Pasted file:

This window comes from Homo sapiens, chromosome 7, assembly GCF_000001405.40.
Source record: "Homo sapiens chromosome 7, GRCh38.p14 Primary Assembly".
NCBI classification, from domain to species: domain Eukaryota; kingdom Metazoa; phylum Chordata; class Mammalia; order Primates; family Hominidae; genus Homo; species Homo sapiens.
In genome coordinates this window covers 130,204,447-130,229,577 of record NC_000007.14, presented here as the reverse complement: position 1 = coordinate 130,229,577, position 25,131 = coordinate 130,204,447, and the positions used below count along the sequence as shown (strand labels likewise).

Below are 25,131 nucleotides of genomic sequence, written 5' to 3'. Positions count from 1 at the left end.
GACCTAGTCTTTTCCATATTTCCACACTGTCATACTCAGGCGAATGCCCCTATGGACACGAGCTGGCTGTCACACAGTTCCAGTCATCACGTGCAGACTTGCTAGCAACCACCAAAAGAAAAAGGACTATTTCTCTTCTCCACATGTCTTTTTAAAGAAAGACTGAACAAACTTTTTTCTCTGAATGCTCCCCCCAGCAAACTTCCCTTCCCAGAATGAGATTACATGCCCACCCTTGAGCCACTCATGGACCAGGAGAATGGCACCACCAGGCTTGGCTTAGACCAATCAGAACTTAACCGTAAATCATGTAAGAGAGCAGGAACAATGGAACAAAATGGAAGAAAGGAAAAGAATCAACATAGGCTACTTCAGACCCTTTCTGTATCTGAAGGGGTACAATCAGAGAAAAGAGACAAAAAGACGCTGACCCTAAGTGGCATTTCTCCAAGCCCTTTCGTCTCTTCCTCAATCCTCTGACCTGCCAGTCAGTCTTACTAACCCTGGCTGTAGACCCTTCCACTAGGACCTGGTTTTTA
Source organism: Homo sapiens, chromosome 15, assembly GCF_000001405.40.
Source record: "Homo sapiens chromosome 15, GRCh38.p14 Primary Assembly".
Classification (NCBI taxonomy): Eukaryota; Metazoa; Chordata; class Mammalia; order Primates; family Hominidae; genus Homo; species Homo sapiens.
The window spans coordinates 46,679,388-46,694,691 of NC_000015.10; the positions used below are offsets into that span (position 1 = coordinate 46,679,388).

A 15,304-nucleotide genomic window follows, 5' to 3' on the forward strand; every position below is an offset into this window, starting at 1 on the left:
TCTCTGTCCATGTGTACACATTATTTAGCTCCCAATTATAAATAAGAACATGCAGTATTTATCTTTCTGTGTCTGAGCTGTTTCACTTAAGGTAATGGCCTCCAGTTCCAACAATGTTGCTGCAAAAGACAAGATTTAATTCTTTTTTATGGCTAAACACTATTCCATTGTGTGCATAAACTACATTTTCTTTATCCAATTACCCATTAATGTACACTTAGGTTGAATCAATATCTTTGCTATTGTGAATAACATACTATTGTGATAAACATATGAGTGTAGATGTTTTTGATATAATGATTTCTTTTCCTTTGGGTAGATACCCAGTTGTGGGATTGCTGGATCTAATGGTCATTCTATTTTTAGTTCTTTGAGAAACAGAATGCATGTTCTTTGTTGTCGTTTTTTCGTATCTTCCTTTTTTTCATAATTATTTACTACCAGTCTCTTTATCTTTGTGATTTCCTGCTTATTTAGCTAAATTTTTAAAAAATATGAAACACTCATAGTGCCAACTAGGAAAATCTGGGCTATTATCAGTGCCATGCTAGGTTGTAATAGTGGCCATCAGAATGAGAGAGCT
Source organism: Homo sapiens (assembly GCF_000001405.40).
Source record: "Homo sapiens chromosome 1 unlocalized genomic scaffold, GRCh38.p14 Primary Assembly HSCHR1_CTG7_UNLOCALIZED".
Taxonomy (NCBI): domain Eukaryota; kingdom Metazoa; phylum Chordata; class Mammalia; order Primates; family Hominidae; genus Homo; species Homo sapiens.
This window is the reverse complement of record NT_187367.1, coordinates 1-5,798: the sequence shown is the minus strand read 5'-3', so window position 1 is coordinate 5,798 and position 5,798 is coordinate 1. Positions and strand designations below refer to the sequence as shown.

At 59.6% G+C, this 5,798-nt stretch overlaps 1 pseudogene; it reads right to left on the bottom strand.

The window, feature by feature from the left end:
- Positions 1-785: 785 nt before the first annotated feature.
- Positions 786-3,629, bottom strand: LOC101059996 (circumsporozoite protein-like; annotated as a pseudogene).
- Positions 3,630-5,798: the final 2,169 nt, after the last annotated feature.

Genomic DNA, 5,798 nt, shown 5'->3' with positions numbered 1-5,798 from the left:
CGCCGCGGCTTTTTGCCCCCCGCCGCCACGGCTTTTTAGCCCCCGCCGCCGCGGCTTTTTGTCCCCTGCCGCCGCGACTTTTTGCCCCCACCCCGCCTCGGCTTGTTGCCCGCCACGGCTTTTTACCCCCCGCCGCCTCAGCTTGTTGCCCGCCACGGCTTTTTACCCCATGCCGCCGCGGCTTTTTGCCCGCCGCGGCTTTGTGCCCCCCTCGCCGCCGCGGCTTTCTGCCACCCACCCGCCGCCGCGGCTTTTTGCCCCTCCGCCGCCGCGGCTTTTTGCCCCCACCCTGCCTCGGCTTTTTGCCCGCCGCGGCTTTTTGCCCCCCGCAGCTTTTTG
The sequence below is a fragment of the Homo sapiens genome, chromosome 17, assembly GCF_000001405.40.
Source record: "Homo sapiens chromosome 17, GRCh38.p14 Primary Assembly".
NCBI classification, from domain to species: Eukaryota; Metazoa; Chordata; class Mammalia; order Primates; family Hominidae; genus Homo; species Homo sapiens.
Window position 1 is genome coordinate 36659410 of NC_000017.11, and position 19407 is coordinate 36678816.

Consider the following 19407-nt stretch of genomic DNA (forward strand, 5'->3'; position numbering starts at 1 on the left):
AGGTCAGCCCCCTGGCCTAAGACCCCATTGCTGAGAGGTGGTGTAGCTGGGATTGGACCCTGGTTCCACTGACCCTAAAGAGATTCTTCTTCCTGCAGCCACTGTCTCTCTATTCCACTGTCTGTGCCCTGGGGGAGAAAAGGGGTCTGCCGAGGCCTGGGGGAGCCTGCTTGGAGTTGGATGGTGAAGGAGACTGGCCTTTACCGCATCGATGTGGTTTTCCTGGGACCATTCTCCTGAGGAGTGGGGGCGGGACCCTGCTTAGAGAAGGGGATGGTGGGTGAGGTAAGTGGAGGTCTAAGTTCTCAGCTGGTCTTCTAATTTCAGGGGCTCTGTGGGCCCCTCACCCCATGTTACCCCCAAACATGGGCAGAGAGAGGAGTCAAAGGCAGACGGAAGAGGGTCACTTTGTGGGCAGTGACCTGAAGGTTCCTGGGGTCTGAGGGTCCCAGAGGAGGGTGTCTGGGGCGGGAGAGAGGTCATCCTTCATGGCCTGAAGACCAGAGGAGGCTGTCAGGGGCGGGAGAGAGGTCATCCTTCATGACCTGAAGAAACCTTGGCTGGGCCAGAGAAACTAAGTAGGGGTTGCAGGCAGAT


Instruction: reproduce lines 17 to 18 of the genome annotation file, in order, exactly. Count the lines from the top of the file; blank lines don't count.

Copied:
At 59.6% G+C, this 5,798-nt stretch overlaps 1 pseudogene; it reads right to left on the bottom strand.

The window, feature by feature from the left end: